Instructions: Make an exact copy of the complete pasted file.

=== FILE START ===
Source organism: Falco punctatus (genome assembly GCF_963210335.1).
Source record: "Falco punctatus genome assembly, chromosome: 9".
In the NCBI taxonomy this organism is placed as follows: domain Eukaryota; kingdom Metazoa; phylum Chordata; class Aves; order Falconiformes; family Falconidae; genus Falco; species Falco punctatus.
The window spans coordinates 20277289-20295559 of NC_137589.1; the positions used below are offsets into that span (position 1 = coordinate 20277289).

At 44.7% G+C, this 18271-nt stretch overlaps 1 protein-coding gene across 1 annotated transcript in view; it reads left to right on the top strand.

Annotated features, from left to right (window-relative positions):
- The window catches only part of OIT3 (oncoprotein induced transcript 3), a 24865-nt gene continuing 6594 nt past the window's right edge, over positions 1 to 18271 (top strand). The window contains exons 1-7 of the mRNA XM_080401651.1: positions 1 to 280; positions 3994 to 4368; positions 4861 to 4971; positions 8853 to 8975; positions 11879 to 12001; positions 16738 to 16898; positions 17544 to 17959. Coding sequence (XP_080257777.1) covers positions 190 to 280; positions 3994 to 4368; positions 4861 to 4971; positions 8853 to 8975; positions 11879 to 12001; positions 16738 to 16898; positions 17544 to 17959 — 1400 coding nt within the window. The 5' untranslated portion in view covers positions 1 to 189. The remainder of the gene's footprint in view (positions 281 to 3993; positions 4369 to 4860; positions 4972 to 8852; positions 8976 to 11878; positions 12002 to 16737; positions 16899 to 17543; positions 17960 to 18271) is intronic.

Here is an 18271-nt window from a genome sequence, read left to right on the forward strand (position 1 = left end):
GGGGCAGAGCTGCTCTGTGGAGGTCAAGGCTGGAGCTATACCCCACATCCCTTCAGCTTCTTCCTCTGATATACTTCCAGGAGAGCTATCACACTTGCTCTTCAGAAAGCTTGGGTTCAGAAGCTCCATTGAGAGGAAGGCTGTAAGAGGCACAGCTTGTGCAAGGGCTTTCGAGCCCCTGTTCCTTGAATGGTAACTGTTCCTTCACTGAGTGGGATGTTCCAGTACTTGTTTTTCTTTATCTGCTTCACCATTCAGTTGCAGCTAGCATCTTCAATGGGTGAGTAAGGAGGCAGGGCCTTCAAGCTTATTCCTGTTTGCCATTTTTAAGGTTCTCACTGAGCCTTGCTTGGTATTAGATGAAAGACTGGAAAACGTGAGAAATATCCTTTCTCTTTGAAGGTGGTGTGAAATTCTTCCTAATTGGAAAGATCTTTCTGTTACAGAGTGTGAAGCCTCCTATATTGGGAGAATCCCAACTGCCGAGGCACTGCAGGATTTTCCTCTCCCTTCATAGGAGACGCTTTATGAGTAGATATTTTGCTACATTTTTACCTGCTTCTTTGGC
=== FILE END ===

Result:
Source organism: Falco punctatus (genome assembly GCF_963210335.1).
Source record: "Falco punctatus genome assembly, chromosome: 9".
In the NCBI taxonomy this organism is placed as follows: domain Eukaryota; kingdom Metazoa; phylum Chordata; class Aves; order Falconiformes; family Falconidae; genus Falco; species Falco punctatus.
The window spans coordinates 20277289-20295559 of NC_137589.1; the positions used below are offsets into that span (position 1 = coordinate 20277289).

At 44.7% G+C, this 18271-nt stretch overlaps 1 protein-coding gene across 1 annotated transcript in view; it reads left to right on the top strand.

Annotated features, from left to right (window-relative positions):
- The window catches only part of OIT3 (oncoprotein induced transcript 3), a 24865-nt gene continuing 6594 nt past the window's right edge, over positions 1 to 18271 (top strand). The window contains exons 1-7 of the mRNA XM_080401651.1: positions 1 to 280; positions 3994 to 4368; positions 4861 to 4971; positions 8853 to 8975; positions 11879 to 12001; positions 16738 to 16898; positions 17544 to 17959. Coding sequence (XP_080257777.1) covers positions 190 to 280; positions 3994 to 4368; positions 4861 to 4971; positions 8853 to 8975; positions 11879 to 12001; positions 16738 to 16898; positions 17544 to 17959 — 1400 coding nt within the window. The 5' untranslated portion in view covers positions 1 to 189. The remainder of the gene's footprint in view (positions 281 to 3993; positions 4369 to 4860; positions 4972 to 8852; positions 8976 to 11878; positions 12002 to 16737; positions 16899 to 17543; positions 17960 to 18271) is intronic.

Here is an 18271-nt window from a genome sequence, read left to right on the forward strand (position 1 = left end):
GGGGCAGAGCTGCTCTGTGGAGGTCAAGGCTGGAGCTATACCCCACATCCCTTCAGCTTCTTCCTCTGATATACTTCCAGGAGAGCTATCACACTTGCTCTTCAGAAAGCTTGGGTTCAGAAGCTCCATTGAGAGGAAGGCTGTAAGAGGCACAGCTTGTGCAAGGGCTTTCGAGCCCCTGTTCCTTGAATGGTAACTGTTCCTTCACTGAGTGGGATGTTCCAGTACTTGTTTTTCTTTATCTGCTTCACCATTCAGTTGCAGCTAGCATCTTCAATGGGTGAGTAAGGAGGCAGGGCCTTCAAGCTTATTCCTGTTTGCCATTTTTAAGGTTCTCACTGAGCCTTGCTTGGTATTAGATGAAAGACTGGAAAACGTGAGAAATATCCTTTCTCTTTGAAGGTGGTGTGAAATTCTTCCTAATTGGAAAGATCTTTCTGTTACAGAGTGTGAAGCCTCCTATATTGGGAGAATCCCAACTGCCGAGGCACTGCAGGATTTTCCTCTCCCTTCATAGGAGACGCTTTATGAGTAGATATTTTGCTACATTTTTACCTGCTTCTTTGGC